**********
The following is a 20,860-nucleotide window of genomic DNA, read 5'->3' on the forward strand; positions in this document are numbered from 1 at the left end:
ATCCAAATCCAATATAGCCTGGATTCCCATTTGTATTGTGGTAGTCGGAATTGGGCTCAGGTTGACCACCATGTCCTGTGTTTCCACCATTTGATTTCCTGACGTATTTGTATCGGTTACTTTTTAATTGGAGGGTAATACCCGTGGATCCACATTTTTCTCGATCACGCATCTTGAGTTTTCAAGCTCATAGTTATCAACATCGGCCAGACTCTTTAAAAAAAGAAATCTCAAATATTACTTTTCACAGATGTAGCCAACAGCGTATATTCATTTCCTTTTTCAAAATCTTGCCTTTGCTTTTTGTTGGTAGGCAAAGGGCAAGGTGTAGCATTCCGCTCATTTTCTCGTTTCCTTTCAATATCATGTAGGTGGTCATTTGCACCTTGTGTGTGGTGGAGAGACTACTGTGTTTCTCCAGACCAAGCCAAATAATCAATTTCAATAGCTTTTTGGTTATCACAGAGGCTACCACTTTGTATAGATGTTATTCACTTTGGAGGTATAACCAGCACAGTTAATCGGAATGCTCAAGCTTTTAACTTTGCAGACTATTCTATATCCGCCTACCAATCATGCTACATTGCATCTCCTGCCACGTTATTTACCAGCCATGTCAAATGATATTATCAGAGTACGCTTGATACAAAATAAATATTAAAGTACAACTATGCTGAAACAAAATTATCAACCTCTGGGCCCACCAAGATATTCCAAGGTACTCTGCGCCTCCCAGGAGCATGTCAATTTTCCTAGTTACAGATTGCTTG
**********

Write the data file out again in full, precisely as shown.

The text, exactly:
The following is a 20,860-nucleotide window of genomic DNA, read 5'->3' on the forward strand; positions in this document are numbered from 1 at the left end:
ATCCAAATCCAATATAGCCTGGATTCCCATTTGTATTGTGGTAGTCGGAATTGGGCTCAGGTTGACCACCATGTCCTGTGTTTCCACCATTTGATTTCCTGACGTATTTGTATCGGTTACTTTTTAATTGGAGGGTAATACCCGTGGATCCACATTTTTCTCGATCACGCATCTTGAGTTTTCAAGCTCATAGTTATCAACATCGGCCAGACTCTTTAAAAAAAGAAATCTCAAATATTACTTTTCACAGATGTAGCCAACAGCGTATATTCATTTCCTTTTTCAAAATCTTGCCTTTGCTTTTTGTTGGTAGGCAAAGGGCAAGGTGTAGCATTCCGCTCATTTTCTCGTTTCCTTTCAATATCATGTAGGTGGTCATTTGCACCTTGTGTGTGGTGGAGAGACTACTGTGTTTCTCCAGACCAAGCCAAATAATCAATTTCAATAGCTTTTTGGTTATCACAGAGGCTACCACTTTGTATAGATGTTATTCACTTTGGAGGTATAACCAGCACAGTTAATCGGAATGCTCAAGCTTTTAACTTTGCAGACTATTCTATATCCGCCTACCAATCATGCTACATTGCATCTCCTGCCACGTTATTTACCAGCCATGTCAAATGATATTATCAGAGTACGCTTGATACAAAATAAATATTAAAGTACAACTATGCTGAAACAAAATTATCAACCTCTGGGCCCACCAAGATATTCCAAGGTACTCTGCGCCTCCCAGGAGCATGTCAATTTTCCTAGTTACAGATTGCTTG